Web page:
Whole foods with umami

This article was originally published in April 2015

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There are several whole food sources of the delicious fifth taste, umami. (See “Understanding umami” to learn more about this flavor sensation.) At PCC, our selection of umami-rich foods meets the high standards for sustainability and taste you expect.


Kombu, also known as kelp, is a sea vegetable prized not only for its abundance of essential minerals, vitamins and trace elements but also for its natural glutamic salts that make it an excellent flavoring agent.

PCC carries kombu from the Emerald Cove and Eden brands. Unlike these brands, which are carefully harvested in Asia, commercial kombu can be cultivated artificially or just gathered from the beach after washing ashore. Many are sprayed with chemically produced monosodium glutamate (MSG) to make the kombu more tender.

How to use

Kombu most frequently is used to make the delicious Japanese noodle broth, dashi. But it also can be used to make a variety of soup stocks. Simply place a strip in a pot of water and bring to a boil. Remove the kombu after 4 to 5 minutes and discard or chop and use in other dishes. Vegetables, herbs, spices or fish can be added to the stock after removing the kombu. Kombu also can be soaked, chopped and simmered with carrots, onions, squash or other vegetables. A small piece of kombu added to dried beans helps to tenderize them as they cook.

Dried Mushrooms

PCC carries a variety of dried organic mushrooms that lend their earthy, slightly smoky essence to many dishes, from stir-fries and curries to pasta sauces and pizza toppings. Selection varies by store and can include chanterelles, maitake, porcini, shiitake, morels and more from Fungus Among Us of Snohomish, Wash., and MycoLogical in Portland, Ore.

How to use

Rehydrate the mushrooms in boiling water (soak for 30 minutes, then strain) and you’re left with two separate ingredients — the mushrooms and their aromatic broth. Sauté the mushrooms to add to recipes and use the broth as the base for soup.

Fish sauce

Fish sauce provides the essential savory flavor found in traditional Thai cuisine. The Thai Kitchen brand sold at PCC is made only from the first pressing of salted anchovies.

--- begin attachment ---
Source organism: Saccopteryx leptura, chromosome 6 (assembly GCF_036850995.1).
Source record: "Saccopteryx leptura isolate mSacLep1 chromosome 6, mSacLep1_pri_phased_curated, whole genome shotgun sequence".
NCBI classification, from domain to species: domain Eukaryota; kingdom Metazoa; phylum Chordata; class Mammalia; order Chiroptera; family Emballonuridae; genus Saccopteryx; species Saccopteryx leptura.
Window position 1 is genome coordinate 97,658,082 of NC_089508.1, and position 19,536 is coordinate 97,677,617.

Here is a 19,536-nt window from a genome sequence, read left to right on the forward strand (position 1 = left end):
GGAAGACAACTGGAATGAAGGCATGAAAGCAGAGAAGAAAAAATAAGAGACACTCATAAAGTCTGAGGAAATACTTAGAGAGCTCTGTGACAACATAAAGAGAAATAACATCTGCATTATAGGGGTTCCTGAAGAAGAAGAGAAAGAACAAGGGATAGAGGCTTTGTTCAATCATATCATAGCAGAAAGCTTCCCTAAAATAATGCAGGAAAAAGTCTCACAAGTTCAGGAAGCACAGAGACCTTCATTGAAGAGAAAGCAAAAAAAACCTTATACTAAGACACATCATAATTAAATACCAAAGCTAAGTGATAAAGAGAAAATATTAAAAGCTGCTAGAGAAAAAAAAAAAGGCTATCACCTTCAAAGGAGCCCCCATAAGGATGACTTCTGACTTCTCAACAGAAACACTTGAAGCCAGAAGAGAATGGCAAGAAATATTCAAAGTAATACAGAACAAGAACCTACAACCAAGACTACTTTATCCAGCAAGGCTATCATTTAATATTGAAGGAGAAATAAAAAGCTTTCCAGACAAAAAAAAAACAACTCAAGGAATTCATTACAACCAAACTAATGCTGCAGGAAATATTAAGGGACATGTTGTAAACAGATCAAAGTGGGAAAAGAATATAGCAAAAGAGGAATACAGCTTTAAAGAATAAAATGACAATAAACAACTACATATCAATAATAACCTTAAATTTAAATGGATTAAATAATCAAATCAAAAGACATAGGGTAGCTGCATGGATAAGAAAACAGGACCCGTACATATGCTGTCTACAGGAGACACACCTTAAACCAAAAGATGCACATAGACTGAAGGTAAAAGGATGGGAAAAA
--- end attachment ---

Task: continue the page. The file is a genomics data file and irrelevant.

How to use

Replace soy sauce or salt to add a savory taste to many Asian dishes. Visit pccmarkets.com/recipes for a range of recipes that include it, such as Coconut Fish Curry with Charred Chiles and Lime, and Quick Beef Faux Pho.

Sun-dried tomatoes

Sun-dried tomatoes have a more concentrated flavor than fresh, so they add a powerful punch of umami to recipes that feature them. PCC’s are organic and available dried or packed in oil in jars.

How to use

Because sun-dried tomatoes are small and shriveled, it’s tempting to add more than you need. Be careful, or your recipe will be overwhelmed with tomato flavor. Try recipes on our website for PCC Roasted Tomato Pasta Salad, or Hazelnut, Sun-dried Tomato and Herb Pate. Or, soak the dried tomatoes in olive oil, then whir them in your food processor with some garlic and parmesan for a lovely pesto.


Plenty of cheeses have umami, but parmesan is best recognized for lending this savory flavor. At PCC we carry the following brands in wedges:

  • Reggiano Parmesan from Italy — named the King of cheese, this raw cow’s milk cheese is a 700-plus-year tradition in certain regions of Italy. Each wheel is aged at least 24 months for a crystalline texture perfect for shaving and grating.
  • Parmesan Reggianito — Translated it means “little reggiano.” It’s made from the milk of pasture-fed cows in Argentina treated much the same as their Italian sisters. Sweet, robust and a little salty.
  • SarVecchio Parmesan — This American Parmesan has a saltiness that’s unique to parmesan-style cheeses, but that’s outweighed by a sweetness that really takes center stage. It’s less dry than other parmesans, so it melts well and is perfect for cheese plates.

How to use

Grate over pasta or polenta, shave slivers on top of green or grain salads, or fold into omelets, casseroles or gratins. The rind of a Parmigiano Reggiano wheel is edible, so when you get down to the end of the cheese, toss the rind into simmering soup, stew or pasta sauce for extra umami.

Anchovies and sardine

Chock-full of calcium, protein and omega-3s, these tiny fish are one of the healthiest foods you can eat. They’re sustainably caught and deliciously savory when added to pizzas, salads or pasta. We carry several brands at PCC, packed in oil or water.

How to use

See our website for a recipe for Pasta Con Le Sarde. Or, try Wild Planet’s white anchovies — known as boquerones in Spanish restaurants — that have a clean, mild flavor perfect for a tapas platter or as a snack straight from the can.

Also in this issue

PCC quality standards

PCC doesn't shy from taking on complicated and often uncomfortable but necessary product issues and consumer concerns. It has become part of our co-operative culture to embrace the challenges as a gatekeeper for food standards.

Soil & Sea: reports from our producers

Learn about new tiny tags to track salmon, recommendations for honeybee protection in Washington, genetically engineered pine trees and more.

Understanding umami

"Delicious taste" is the translation of the Japanese word umami — the fifth taste sensation first identified in Japan and more recently in the United States. Fermentation and aging transforms the flavors of foods such as miso, soy sauce, Parmesan cheese, and aged and cured meats, in part by freeing the amino acid glutamate to produce umami.